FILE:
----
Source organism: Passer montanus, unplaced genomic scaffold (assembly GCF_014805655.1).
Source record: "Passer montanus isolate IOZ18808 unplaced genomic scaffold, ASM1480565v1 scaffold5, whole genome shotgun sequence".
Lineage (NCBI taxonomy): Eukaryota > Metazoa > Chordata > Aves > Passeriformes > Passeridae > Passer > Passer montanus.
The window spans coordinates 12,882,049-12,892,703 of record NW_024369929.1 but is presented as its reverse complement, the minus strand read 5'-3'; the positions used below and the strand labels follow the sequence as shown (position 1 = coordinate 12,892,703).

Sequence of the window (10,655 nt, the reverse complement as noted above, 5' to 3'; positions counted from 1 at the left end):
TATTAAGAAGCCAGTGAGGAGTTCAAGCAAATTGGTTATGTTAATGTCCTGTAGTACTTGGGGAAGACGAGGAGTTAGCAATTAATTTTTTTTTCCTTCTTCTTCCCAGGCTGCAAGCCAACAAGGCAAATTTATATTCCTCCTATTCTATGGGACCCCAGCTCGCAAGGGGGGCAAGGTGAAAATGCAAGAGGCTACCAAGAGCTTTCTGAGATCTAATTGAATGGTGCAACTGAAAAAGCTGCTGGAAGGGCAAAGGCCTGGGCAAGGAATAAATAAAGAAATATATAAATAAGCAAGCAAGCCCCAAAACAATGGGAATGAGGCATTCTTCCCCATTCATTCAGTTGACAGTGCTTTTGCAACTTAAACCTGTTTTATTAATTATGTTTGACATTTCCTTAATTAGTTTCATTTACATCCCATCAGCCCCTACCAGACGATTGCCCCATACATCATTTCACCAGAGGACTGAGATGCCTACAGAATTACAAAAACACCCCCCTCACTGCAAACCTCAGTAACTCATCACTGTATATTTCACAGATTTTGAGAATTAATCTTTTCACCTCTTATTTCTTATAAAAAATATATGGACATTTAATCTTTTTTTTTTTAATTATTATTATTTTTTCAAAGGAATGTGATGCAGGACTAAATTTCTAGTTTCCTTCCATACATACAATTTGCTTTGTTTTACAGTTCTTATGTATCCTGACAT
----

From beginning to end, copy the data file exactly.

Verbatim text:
Source organism: Passer montanus, unplaced genomic scaffold (assembly GCF_014805655.1).
Source record: "Passer montanus isolate IOZ18808 unplaced genomic scaffold, ASM1480565v1 scaffold5, whole genome shotgun sequence".
Lineage (NCBI taxonomy): Eukaryota > Metazoa > Chordata > Aves > Passeriformes > Passeridae > Passer > Passer montanus.
The window spans coordinates 12,882,049-12,892,703 of record NW_024369929.1 but is presented as its reverse complement, the minus strand read 5'-3'; the positions used below and the strand labels follow the sequence as shown (position 1 = coordinate 12,892,703).

Sequence of the window (10,655 nt, the reverse complement as noted above, 5' to 3'; positions counted from 1 at the left end):
TATTAAGAAGCCAGTGAGGAGTTCAAGCAAATTGGTTATGTTAATGTCCTGTAGTACTTGGGGAAGACGAGGAGTTAGCAATTAATTTTTTTTTCCTTCTTCTTCCCAGGCTGCAAGCCAACAAGGCAAATTTATATTCCTCCTATTCTATGGGACCCCAGCTCGCAAGGGGGGCAAGGTGAAAATGCAAGAGGCTACCAAGAGCTTTCTGAGATCTAATTGAATGGTGCAACTGAAAAAGCTGCTGGAAGGGCAAAGGCCTGGGCAAGGAATAAATAAAGAAATATATAAATAAGCAAGCAAGCCCCAAAACAATGGGAATGAGGCATTCTTCCCCATTCATTCAGTTGACAGTGCTTTTGCAACTTAAACCTGTTTTATTAATTATGTTTGACATTTCCTTAATTAGTTTCATTTACATCCCATCAGCCCCTACCAGACGATTGCCCCATACATCATTTCACCAGAGGACTGAGATGCCTACAGAATTACAAAAACACCCCCCTCACTGCAAACCTCAGTAACTCATCACTGTATATTTCACAGATTTTGAGAATTAATCTTTTCACCTCTTATTTCTTATAAAAAATATATGGACATTTAATCTTTTTTTTTTTAATTATTATTATTTTTTCAAAGGAATGTGATGCAGGACTAAATTTCTAGTTTCCTTCCATACATACAATTTGCTTTGTTTTACAGTTCTTATGTATCCTGACAT